Nearly 130,000 Costco employees are poised to get a pay raise starting on June 11.
In a Thursday call with investors, CFO Richard Galanti announced that the starting wage for Costco employees would go up $1 to $14 or $14.50 per hour, while other warehouse employees would see hourly raises of $.25 to $.50.
The raises are expected to cost the wholesale retail company $110 to $120 million before taxes. But, according to the Seattle Times, Galainti credited being able to give raises to last year’s tax bill, which lowered the corporate tax rate and provided a windfall for large corporations.
Costco is not the only company to give out raises or bonuses that they attributed to the tax bill: Two of Costco’s competitors have as well. In January Walmart raised its starting hourly wage to $11, and Target said it would raise its wages to $12 per hour by the spring and $15 hourly by 2020. (Yet other reports show that fewer than 45 of Standard & Poor’s 500 companies gave out bonuses in the four months after the bill went into effect.)
The raises are an attempt by retailers to attract employees in a tight job market, the Wall Street Journal notes.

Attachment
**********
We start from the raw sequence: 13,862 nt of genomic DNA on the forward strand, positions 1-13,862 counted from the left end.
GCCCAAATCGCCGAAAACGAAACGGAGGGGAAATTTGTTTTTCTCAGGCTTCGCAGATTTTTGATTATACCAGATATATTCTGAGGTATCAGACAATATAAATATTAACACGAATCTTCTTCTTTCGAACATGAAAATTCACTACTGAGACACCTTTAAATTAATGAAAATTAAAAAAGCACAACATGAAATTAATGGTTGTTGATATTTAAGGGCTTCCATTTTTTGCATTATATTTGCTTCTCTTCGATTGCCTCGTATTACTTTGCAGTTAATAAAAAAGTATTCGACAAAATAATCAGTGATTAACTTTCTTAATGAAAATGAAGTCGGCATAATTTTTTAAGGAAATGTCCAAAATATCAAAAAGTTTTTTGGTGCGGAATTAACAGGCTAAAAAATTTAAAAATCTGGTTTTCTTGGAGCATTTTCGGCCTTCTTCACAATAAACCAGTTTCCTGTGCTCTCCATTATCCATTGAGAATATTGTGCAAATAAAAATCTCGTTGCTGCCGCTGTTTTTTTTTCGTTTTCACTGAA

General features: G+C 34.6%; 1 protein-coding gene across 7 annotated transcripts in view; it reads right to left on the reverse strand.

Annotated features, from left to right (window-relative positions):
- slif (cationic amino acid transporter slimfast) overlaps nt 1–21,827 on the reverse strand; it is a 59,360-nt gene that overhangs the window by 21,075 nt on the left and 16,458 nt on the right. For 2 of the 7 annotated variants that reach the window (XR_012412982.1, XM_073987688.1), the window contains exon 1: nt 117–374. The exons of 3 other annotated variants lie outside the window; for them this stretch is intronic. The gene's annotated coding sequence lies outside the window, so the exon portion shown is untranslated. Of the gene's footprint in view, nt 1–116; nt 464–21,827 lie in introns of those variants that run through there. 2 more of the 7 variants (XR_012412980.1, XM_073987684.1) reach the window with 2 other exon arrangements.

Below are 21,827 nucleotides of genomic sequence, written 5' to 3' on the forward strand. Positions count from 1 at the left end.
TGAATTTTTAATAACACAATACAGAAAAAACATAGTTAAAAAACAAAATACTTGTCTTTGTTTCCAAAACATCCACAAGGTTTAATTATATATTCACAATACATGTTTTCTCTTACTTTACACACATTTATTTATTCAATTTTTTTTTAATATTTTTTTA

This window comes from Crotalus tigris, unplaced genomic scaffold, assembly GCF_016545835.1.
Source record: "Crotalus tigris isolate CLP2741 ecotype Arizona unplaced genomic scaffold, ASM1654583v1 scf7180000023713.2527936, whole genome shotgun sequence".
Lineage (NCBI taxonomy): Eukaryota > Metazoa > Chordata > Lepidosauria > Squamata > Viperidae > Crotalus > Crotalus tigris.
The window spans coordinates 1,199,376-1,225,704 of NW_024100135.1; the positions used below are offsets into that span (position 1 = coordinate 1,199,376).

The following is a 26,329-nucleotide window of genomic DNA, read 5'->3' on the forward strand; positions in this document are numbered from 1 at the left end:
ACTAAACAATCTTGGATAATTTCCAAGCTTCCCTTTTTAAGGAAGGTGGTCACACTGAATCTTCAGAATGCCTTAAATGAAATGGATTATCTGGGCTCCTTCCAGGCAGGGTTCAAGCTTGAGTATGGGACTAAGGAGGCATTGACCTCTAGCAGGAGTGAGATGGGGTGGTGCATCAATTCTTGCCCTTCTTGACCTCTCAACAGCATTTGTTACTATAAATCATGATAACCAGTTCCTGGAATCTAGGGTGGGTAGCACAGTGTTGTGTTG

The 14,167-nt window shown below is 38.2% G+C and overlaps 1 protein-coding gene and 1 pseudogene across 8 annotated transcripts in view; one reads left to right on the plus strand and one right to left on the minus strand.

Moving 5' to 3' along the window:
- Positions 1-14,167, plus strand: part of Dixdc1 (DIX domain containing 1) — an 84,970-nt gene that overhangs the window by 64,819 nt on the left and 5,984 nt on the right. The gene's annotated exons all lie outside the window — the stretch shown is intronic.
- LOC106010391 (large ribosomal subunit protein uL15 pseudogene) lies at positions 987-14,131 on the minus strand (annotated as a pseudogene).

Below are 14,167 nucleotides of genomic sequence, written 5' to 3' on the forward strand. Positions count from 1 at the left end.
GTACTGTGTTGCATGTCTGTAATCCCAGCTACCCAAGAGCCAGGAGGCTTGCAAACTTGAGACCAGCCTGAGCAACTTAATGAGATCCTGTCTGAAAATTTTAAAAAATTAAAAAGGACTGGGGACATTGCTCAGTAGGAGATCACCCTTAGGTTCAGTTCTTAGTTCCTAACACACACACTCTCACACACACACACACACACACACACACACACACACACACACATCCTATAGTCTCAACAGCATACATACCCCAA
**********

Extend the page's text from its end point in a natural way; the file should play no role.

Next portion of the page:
Overall, Costco has a positive reputation for how it treats workers. Forbes and Statista named it America’s best employer in 2017, just ahead of Google, due to providing healthcare benefits for part-time employees and other perks. According to the Seattle Times, the June 11 wage increase is “independent” of the regular wage increases implemented by the company.
On Thursday, the company also reported a third quarter profit of $750 million and diluted share profit of $1.70, up from last year’s $700 million for the quarter and diluted earnings per share of $1.59. The company brought in $32.36 billion in both sales and membership revenue in the quarter that ended on May 13, a slightly over 12% increase from last year.